“A Canadian Cree works to reclaim Native peoples’ traditional cultures and birthright lands.

In this follow-up to his standout first memoir Mamaskatch (2019), McLeod opens with an imagined reconstruction of the first encounter between Cree and White interlopers, one characterized by mutual misunderstanding. The White invaders’ potent combination of religion and firearms won out. In the present, McLeod writes of his interactions with two worlds. Born in Alberta but at a remove from Cree culture, the author has devoted much time to learning their language and traditions as well as those of other Canadian First Nations: “Was I trying to get back to my roots, or was it simply more escapism, a distraction to avoid my predicament—a collapsed and diminishing family, sexual confusion, an uncertain future, a constant fear of falling into a downward spiral and losing everything?” He answered his searching question with a yearslong flurry of activism and activity. A former teacher with extensive training in French and a natural politician, McLeod quickly fell into a succession of roles involving the negotiation and renegotiation of treaties. Particularly newsworthy are his investigations over a long period of Native children victimized by the residential school system, forcing a pro forma apology on the part of the Canadian government that acknowledged “that the existence of the schools was profoundly disrespectful of Aboriginal people.” Every such acknowledgment, every line of every treaty, came at the cost of considerable legal, linguistic, and cultural wrangling. At times, the weary author confesses to wanting to retreat to his quiet home on the shores of British Columbia and play piano. His memoir has its longueurs, but the narrative is spiked with moments of drama, as when he discovers hidden corruption between the lines of legal documents and decries the inauguration of a conservative government bent on undoing even the most tentative efforts at restitution. Sheds welcome light on little-known aspects of the interaction of Indigenous peoples with politically dominant outsiders.” – Kirkus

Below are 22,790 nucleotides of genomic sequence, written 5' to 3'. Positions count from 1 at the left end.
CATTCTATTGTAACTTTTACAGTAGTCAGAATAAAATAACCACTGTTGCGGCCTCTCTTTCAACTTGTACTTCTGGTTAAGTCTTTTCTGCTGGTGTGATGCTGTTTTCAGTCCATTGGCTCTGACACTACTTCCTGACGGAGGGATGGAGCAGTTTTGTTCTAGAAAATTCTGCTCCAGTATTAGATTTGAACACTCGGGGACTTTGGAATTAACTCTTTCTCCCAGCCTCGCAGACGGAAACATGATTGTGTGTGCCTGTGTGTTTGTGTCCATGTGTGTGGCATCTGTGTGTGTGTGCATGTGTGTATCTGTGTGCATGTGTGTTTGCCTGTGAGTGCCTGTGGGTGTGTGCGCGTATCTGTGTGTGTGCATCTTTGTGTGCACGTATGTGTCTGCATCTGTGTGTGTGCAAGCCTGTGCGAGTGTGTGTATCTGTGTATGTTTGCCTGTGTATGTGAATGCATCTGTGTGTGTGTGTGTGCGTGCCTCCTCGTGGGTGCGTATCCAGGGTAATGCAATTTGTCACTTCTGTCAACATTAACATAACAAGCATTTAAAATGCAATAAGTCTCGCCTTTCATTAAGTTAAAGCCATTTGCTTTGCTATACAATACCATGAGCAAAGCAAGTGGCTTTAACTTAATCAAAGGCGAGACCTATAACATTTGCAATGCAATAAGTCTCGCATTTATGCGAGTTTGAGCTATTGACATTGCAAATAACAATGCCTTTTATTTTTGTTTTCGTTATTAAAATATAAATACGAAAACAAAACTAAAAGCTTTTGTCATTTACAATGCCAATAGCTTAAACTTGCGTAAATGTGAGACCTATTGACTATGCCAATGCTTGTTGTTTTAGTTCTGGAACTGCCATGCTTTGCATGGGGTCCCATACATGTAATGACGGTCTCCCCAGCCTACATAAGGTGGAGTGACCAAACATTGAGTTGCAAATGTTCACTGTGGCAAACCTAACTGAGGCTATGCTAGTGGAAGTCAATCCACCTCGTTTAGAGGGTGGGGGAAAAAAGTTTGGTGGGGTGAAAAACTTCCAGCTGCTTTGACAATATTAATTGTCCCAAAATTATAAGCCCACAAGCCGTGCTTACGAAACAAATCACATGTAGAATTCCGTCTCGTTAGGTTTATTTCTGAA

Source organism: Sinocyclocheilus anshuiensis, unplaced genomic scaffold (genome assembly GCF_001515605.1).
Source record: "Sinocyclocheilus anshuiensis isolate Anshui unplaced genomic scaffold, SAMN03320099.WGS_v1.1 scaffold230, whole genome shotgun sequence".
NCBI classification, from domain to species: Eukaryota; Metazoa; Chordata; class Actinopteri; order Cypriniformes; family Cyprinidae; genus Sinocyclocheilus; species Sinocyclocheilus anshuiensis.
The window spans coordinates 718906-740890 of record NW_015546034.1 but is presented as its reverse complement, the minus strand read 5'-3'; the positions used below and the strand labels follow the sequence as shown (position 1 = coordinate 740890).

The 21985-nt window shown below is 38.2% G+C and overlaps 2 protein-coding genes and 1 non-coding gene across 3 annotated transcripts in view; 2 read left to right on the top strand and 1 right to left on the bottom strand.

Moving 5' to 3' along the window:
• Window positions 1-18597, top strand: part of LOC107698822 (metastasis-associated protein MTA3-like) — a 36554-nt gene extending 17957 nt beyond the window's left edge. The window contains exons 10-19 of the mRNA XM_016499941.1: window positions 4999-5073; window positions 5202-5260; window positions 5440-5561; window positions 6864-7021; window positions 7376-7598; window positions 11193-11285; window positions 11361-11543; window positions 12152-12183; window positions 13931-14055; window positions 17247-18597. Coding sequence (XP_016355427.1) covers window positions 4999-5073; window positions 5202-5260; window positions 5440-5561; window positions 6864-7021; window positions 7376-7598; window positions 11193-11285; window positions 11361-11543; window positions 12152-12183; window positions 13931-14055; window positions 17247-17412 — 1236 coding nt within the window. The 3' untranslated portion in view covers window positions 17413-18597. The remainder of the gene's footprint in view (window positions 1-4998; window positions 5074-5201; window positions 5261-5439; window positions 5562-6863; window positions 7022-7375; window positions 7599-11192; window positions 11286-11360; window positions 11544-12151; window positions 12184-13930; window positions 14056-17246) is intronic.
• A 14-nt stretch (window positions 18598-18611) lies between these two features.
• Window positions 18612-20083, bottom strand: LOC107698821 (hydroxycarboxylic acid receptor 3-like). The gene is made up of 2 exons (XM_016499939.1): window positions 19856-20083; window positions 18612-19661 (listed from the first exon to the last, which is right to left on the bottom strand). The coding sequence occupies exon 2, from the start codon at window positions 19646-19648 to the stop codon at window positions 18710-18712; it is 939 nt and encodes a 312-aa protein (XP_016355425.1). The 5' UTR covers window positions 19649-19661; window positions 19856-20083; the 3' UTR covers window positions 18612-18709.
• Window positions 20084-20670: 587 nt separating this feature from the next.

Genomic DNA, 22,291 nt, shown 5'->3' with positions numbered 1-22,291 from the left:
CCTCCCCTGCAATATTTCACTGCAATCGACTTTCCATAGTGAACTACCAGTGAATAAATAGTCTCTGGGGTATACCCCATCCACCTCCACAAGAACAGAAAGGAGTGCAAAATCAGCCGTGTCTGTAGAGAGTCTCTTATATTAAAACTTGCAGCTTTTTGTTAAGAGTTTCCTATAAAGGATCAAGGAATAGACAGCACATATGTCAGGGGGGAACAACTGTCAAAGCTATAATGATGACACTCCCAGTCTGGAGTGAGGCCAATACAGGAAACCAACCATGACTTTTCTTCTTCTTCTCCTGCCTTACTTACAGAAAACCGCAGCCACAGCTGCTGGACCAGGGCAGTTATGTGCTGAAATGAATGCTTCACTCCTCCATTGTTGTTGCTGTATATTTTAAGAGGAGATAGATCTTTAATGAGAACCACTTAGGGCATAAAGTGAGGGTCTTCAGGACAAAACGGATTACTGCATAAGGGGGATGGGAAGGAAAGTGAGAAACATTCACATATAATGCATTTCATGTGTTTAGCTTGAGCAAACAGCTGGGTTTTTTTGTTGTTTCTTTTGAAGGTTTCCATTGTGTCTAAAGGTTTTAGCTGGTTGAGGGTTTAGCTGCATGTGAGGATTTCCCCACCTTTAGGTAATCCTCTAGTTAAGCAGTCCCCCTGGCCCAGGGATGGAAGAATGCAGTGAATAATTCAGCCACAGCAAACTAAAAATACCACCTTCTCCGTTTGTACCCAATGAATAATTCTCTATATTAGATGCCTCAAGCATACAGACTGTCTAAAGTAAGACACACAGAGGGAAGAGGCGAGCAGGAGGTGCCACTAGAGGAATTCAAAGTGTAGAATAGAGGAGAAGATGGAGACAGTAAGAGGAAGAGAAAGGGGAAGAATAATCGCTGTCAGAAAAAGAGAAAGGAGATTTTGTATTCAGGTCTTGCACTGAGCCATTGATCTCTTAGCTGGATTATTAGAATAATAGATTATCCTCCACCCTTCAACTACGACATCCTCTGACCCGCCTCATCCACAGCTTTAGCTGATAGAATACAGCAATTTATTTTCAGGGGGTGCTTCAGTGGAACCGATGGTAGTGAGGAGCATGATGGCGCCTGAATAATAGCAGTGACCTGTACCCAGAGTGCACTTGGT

PEYAKOW will be publishing in the US from Milkweed Editions on August 10, 2021.

Darrel is represented by Carolyn Forde.